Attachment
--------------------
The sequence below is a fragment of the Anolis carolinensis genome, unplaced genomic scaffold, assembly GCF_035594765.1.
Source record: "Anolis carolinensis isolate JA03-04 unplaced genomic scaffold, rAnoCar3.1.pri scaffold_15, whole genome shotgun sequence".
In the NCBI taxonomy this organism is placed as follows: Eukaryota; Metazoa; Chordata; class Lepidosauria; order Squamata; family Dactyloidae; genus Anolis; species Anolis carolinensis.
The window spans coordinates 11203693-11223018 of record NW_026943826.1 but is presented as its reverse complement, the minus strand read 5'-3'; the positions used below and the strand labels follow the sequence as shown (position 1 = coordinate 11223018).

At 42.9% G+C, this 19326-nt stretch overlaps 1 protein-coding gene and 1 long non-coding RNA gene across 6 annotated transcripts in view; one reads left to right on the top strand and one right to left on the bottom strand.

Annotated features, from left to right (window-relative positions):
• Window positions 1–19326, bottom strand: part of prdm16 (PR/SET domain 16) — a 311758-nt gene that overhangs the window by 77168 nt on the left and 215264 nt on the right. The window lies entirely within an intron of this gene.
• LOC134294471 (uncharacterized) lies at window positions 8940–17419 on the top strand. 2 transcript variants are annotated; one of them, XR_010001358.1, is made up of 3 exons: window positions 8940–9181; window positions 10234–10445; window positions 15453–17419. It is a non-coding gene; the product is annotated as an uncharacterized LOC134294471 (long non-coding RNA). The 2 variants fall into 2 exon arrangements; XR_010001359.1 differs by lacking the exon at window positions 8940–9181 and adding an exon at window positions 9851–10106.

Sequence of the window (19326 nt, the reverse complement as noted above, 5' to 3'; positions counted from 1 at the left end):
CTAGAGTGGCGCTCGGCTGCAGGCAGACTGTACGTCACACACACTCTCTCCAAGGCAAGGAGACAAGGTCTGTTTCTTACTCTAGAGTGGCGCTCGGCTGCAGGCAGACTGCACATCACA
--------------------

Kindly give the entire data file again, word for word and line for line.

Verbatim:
The sequence below is a fragment of the Anolis carolinensis genome, unplaced genomic scaffold, assembly GCF_035594765.1.
Source record: "Anolis carolinensis isolate JA03-04 unplaced genomic scaffold, rAnoCar3.1.pri scaffold_15, whole genome shotgun sequence".
In the NCBI taxonomy this organism is placed as follows: Eukaryota; Metazoa; Chordata; class Lepidosauria; order Squamata; family Dactyloidae; genus Anolis; species Anolis carolinensis.
The window spans coordinates 11203693-11223018 of record NW_026943826.1 but is presented as its reverse complement, the minus strand read 5'-3'; the positions used below and the strand labels follow the sequence as shown (position 1 = coordinate 11223018).

At 42.9% G+C, this 19326-nt stretch overlaps 1 protein-coding gene and 1 long non-coding RNA gene across 6 annotated transcripts in view; one reads left to right on the top strand and one right to left on the bottom strand.

Annotated features, from left to right (window-relative positions):
• Window positions 1–19326, bottom strand: part of prdm16 (PR/SET domain 16) — a 311758-nt gene that overhangs the window by 77168 nt on the left and 215264 nt on the right. The window lies entirely within an intron of this gene.
• LOC134294471 (uncharacterized) lies at window positions 8940–17419 on the top strand. 2 transcript variants are annotated; one of them, XR_010001358.1, is made up of 3 exons: window positions 8940–9181; window positions 10234–10445; window positions 15453–17419. It is a non-coding gene; the product is annotated as an uncharacterized LOC134294471 (long non-coding RNA). The 2 variants fall into 2 exon arrangements; XR_010001359.1 differs by lacking the exon at window positions 8940–9181 and adding an exon at window positions 9851–10106.

Sequence of the window (19326 nt, the reverse complement as noted above, 5' to 3'; positions counted from 1 at the left end):
CTAGAGTGGCGCTCGGCTGCAGGCAGACTGTACGTCACACACACTCTCTCCAAGGCAAGGAGACAAGGTCTGTTTCTTACTCTAGAGTGGCGCTCGGCTGCAGGCAGACTGCACATCACA